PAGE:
as different as chalk and cheese


as different as chalk and cheese (simile)
/æz ˈdɪfərənt æz ʧɔk ənd ʧiz/


  • like chalk and cheese
  • as different as night and day


  • used to describe two things that are completely different from each other in every way.
  • refers to two people or items that have no similarities and are distinctly unlike.
  • denotes an extreme contrast between two subjects, highlighting their dissimilarity.
  • a phrase used to emphasize the vast differences between two entities, making any comparison absurd.
  • indicates that two things are so different that they cannot be compared in a meaningful way.

The phrase “as different as chalk and cheese” is a long-standing idiom in the English language, used to describe two things that are completely different from one another.

Example Sentences

  1. Though they are twins, their interests are as different as chalk and cheese.
  2. The tastes of classical music and heavy metal are as different as chalk and cheese.
  3. Comparing an introvert to an extrovert is like comparing chalk and cheese.
  4. The company’s old management style and the new one are as different as chalk and cheese.
  5. Her approach to problem-solving is as different as chalk and cheese compared to his.

Origin and History

The phrase “as different as chalk and cheese” has a multifaceted history rooted in medieval literature, market practices, and the appealing nature of alliteration. Its endurance in the English language attests to its effectiveness in conveying the idea of stark contrast and inherent differences.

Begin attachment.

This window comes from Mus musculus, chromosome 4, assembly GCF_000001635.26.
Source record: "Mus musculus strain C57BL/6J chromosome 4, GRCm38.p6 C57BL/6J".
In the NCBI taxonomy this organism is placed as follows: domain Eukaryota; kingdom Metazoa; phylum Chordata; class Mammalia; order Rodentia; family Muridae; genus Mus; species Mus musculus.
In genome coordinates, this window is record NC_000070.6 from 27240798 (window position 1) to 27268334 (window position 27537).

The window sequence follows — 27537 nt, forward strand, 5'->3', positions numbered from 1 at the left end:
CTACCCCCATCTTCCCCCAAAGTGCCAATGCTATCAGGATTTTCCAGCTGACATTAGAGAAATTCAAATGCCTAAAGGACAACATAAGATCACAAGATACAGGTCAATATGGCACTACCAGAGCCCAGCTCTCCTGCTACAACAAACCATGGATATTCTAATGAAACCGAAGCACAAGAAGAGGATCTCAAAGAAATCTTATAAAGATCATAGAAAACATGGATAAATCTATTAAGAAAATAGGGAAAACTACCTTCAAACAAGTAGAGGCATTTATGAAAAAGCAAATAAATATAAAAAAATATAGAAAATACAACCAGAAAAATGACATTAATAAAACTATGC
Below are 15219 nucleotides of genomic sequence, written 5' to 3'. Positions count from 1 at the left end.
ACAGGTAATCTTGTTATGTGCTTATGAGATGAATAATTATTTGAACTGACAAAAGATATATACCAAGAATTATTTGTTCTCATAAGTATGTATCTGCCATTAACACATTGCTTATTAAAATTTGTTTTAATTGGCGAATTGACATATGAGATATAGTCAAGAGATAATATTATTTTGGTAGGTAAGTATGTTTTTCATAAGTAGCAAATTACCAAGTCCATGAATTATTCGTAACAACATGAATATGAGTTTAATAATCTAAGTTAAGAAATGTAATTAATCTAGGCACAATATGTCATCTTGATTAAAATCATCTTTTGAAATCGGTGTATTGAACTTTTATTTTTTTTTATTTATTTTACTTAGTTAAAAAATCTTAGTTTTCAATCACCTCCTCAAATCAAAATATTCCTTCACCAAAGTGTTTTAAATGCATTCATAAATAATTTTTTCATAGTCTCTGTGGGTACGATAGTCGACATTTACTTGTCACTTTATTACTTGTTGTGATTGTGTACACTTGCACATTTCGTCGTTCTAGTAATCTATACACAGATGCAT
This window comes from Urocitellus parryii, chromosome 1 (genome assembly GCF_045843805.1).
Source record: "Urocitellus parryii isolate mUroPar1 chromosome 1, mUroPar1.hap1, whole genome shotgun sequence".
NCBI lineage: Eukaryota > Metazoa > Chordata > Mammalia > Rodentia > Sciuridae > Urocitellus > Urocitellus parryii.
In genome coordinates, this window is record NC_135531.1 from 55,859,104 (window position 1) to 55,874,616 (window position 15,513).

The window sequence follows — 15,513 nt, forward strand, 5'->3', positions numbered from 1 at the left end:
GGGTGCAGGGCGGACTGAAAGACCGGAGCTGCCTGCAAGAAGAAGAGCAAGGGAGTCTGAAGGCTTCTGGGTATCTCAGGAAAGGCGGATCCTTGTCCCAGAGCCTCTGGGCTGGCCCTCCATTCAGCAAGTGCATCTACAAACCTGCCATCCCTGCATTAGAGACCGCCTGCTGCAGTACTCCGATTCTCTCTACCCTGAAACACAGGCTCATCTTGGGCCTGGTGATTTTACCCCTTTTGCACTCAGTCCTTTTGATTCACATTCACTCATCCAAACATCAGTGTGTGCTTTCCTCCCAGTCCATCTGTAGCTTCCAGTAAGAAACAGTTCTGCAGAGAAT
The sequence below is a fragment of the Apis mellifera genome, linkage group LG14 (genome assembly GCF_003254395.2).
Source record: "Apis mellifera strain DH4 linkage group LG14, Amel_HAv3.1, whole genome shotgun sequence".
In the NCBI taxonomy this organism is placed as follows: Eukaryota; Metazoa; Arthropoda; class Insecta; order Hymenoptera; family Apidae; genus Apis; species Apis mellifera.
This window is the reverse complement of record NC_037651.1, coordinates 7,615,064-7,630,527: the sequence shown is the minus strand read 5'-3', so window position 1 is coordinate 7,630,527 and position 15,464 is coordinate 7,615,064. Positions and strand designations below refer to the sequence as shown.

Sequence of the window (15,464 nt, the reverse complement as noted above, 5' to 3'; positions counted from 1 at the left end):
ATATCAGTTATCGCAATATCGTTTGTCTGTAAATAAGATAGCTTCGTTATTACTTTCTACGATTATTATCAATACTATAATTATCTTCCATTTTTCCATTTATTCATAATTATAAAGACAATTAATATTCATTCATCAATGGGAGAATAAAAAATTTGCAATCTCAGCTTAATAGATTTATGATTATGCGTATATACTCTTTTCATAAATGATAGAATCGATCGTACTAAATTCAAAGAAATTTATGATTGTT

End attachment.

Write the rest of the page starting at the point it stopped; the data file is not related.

Its origins can be traced back to the medieval period, and various theories have been proposed to explain its inception.

Earliest Recorded Usage

One of the earliest known instances of the phrase appears in John Gower’s “Confessio Amantis” from 1393:

“And thus ful ofte chalk for cheese he changeth with ful littel cost”.

This early usage suggests that the phrase was used metaphorically to indicate deceit, with chalk being substituted for cheese in a fraudulent manner, highlighting their obvious differences in quality and nature.

Alliteration and Appeal

The phrase likely gained popularity due to its alliterative appeal, making it catchy and easy to remember. The use of short, snappy words like “chalk” and “cheese” contributed to its longevity in the English language. Alliteration is a common feature in many idioms, making them more memorable and easier to use in everyday conversation.

Medieval Marketplaces and Deception

A prevalent theory is that the phrase originated from medieval marketplaces, where dishonest vendors might mix chalk into cheese to increase its weight and deceive buyers. This practice would have made the stark difference between the two substances clear once discovered, reinforcing the metaphor of complete dissimilarity.

Regional Claims

Various regions in the UK have claimed the origin of the phrase, often for promotional reasons. However, these claims are largely unfounded and more related to local folklore than historical evidence. The phrase has no definitive geographical origin within the UK, but it has been widely used across English-speaking countries.

Fixed Expression

By the sixteenth century, the phrase had become a fixed expression. Notably, Hugh Latimer used it in a sermon around 1555, saying, “As though I could not discern cheese from chalk,” underscoring the established use of the idiom to denote obvious differences.

Urban Legends

Some urban legends suggest that vendors in the 13th century mixed chalk with cheese to maximize profits. While colorful, these stories lack substantial evidence but add to the idiom’s rich tapestry of potential origins.


  1. like night and day
  2. poles apart
  3. worlds apart
  4. polar opposites
  5. apples and oranges
  6. like oil and water

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